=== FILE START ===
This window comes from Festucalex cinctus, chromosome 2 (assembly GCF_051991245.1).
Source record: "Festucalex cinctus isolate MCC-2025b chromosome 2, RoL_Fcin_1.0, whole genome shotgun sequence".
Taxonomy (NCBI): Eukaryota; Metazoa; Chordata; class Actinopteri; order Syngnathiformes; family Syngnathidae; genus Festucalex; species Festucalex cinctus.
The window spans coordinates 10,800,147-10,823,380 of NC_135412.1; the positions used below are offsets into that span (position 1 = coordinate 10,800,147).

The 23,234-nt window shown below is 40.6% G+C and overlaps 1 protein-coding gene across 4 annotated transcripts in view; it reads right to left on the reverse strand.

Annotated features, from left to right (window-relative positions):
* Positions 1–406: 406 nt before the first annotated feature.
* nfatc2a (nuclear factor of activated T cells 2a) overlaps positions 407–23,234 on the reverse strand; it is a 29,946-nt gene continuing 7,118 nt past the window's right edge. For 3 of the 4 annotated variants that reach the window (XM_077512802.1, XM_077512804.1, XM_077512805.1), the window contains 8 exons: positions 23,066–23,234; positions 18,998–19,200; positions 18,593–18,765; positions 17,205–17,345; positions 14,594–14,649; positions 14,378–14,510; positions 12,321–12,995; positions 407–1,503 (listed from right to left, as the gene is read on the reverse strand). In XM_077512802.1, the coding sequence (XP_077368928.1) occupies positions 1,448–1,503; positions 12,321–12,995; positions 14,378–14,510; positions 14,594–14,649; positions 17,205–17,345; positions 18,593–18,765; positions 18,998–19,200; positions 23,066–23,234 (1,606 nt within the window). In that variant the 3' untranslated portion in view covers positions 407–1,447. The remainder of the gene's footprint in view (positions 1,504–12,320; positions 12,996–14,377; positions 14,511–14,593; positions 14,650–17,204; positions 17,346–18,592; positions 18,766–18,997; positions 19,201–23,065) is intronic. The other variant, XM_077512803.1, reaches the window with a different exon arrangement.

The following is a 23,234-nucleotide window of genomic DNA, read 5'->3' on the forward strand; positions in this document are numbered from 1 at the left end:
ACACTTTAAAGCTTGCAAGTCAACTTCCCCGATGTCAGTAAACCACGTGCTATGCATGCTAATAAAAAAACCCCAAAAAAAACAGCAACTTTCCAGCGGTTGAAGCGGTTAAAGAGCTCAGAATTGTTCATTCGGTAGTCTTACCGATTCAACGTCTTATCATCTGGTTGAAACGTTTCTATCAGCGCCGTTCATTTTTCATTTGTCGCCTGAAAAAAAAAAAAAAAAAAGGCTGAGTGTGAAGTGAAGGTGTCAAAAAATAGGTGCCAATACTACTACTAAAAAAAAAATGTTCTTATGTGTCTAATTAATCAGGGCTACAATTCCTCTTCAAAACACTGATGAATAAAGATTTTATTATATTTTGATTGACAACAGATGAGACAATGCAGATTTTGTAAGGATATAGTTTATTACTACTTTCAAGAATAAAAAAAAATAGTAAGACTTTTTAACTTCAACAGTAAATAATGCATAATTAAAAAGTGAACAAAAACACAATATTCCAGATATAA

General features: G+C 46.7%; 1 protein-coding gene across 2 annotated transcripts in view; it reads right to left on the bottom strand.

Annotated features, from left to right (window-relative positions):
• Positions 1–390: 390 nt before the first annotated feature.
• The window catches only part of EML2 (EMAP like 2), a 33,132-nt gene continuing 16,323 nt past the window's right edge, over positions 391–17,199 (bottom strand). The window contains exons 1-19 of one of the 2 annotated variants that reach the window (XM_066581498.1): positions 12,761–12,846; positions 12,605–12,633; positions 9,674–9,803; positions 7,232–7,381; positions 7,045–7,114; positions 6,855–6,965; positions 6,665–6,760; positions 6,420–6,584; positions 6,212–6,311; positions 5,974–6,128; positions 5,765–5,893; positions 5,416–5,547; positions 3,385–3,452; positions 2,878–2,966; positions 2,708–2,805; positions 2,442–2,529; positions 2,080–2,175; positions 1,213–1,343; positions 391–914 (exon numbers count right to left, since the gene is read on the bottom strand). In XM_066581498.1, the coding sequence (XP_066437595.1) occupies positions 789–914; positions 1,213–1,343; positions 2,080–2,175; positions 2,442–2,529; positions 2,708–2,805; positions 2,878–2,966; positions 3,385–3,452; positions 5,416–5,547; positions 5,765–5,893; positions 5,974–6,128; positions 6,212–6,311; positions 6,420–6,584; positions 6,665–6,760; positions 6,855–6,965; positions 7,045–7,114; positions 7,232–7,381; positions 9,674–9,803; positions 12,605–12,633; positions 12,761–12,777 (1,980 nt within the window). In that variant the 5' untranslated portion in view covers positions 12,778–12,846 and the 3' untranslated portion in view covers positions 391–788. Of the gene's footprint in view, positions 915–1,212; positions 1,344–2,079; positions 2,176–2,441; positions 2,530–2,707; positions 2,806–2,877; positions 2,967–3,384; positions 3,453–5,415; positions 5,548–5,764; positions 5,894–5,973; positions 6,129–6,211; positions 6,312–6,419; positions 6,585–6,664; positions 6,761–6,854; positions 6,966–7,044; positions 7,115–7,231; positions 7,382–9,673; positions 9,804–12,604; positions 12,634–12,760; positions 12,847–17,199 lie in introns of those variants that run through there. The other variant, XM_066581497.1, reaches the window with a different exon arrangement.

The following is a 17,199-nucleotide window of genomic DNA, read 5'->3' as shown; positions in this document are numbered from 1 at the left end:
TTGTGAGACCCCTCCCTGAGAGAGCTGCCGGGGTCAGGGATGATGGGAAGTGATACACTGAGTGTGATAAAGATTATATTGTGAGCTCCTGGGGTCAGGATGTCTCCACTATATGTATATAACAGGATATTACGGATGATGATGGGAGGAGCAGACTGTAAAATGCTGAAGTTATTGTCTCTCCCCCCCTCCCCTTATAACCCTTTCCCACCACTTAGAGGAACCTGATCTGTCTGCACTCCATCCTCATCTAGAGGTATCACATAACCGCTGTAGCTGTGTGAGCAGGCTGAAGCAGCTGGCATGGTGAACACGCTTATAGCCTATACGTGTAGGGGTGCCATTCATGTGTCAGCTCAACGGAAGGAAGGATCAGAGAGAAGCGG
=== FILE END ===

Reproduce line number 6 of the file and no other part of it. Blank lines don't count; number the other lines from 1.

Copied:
Annotated features, from left to right (window-relative positions):